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Mining rare and ubiquitous toxin genes from a large collection of Bacillus thuringiensis strains

Li, Ying, Shu, Changlong, Zhang, Xuewen, Crickmore, Neil, Liang, Gemei, Jiang, Xingfu, Liu, Rongmei, Song, Fuping, Zhang, Jie
Journal of invertebrate pathology 2014 v.122 pp. 6-9
Bacillus thuringiensis, DNA, biochemical pathways, genes, high-throughput nucleotide sequencing, polymerase chain reaction, sequence homology, toxicity, toxins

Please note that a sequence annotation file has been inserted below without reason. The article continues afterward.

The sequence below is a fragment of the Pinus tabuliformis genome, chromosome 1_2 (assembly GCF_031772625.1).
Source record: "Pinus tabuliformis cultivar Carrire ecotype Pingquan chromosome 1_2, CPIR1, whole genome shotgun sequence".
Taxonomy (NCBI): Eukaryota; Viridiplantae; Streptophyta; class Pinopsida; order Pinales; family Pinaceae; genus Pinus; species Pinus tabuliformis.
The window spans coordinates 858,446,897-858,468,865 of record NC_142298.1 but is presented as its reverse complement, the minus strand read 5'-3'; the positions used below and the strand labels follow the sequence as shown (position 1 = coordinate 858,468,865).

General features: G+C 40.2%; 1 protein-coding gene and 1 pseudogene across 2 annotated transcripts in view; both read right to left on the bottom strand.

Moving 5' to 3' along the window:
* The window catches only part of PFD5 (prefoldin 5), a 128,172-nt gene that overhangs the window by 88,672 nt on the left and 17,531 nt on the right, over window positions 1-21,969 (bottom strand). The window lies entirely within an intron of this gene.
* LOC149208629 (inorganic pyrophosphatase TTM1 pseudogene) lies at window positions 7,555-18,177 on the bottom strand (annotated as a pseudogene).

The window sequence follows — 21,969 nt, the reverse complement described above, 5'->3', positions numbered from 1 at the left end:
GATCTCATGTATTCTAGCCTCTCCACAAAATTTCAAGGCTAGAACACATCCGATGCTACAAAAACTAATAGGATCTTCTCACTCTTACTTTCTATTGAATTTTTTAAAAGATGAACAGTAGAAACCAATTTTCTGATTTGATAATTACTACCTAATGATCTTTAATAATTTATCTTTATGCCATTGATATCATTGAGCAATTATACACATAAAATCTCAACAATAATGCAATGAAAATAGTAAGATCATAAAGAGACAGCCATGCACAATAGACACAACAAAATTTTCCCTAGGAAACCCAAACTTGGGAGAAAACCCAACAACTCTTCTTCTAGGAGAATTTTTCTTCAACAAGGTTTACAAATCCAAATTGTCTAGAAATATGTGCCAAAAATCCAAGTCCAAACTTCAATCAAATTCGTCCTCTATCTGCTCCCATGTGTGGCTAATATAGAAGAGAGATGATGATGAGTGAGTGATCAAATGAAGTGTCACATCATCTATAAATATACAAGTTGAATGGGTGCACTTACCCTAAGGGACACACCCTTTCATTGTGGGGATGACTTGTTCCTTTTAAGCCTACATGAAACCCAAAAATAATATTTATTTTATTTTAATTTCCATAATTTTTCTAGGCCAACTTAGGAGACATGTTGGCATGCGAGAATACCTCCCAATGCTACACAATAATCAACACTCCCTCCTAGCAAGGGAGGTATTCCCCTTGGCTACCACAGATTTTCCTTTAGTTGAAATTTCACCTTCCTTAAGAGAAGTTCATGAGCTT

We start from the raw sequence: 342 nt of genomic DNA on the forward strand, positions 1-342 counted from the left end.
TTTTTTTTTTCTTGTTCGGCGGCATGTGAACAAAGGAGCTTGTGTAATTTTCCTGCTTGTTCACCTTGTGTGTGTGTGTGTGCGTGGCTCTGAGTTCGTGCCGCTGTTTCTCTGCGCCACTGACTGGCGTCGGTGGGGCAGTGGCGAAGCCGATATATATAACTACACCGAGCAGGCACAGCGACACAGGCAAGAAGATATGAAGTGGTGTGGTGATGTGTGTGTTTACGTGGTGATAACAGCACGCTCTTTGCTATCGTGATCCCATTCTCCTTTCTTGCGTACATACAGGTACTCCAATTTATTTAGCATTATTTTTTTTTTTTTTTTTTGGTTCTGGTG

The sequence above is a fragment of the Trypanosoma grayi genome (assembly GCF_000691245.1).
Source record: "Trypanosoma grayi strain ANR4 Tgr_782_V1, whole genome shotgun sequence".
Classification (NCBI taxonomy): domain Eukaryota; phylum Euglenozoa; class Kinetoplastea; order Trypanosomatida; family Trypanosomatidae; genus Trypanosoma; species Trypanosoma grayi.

There has been considerable effort made in recent years for research groups and other organizations to build up large collections of strains of Bacillus thuringiensis in the search for genes encoding novel insecticidal toxins, or encoding novel metabolic pathways. Whilst next generation sequencing allows the detailed genetic characterization of a bacterial strain with relative ease it is still not practicable for large strain collections. In this work we assess the practicability of mining a mixture of genomic DNA from a two thousand strain collection for particular genes. Using PCR the collection was screened for both a rare (cry15) toxin gene as well as a more commonly found gene (vip3A). The method was successful in identifying both a cry15 gene and multiple examples of the vip3A gene family including a novel member of this family (vip3Aj). A number of variants of vip3Ag were cloned and expressed, and differences in toxicity observed despite extremely high sequence similarity.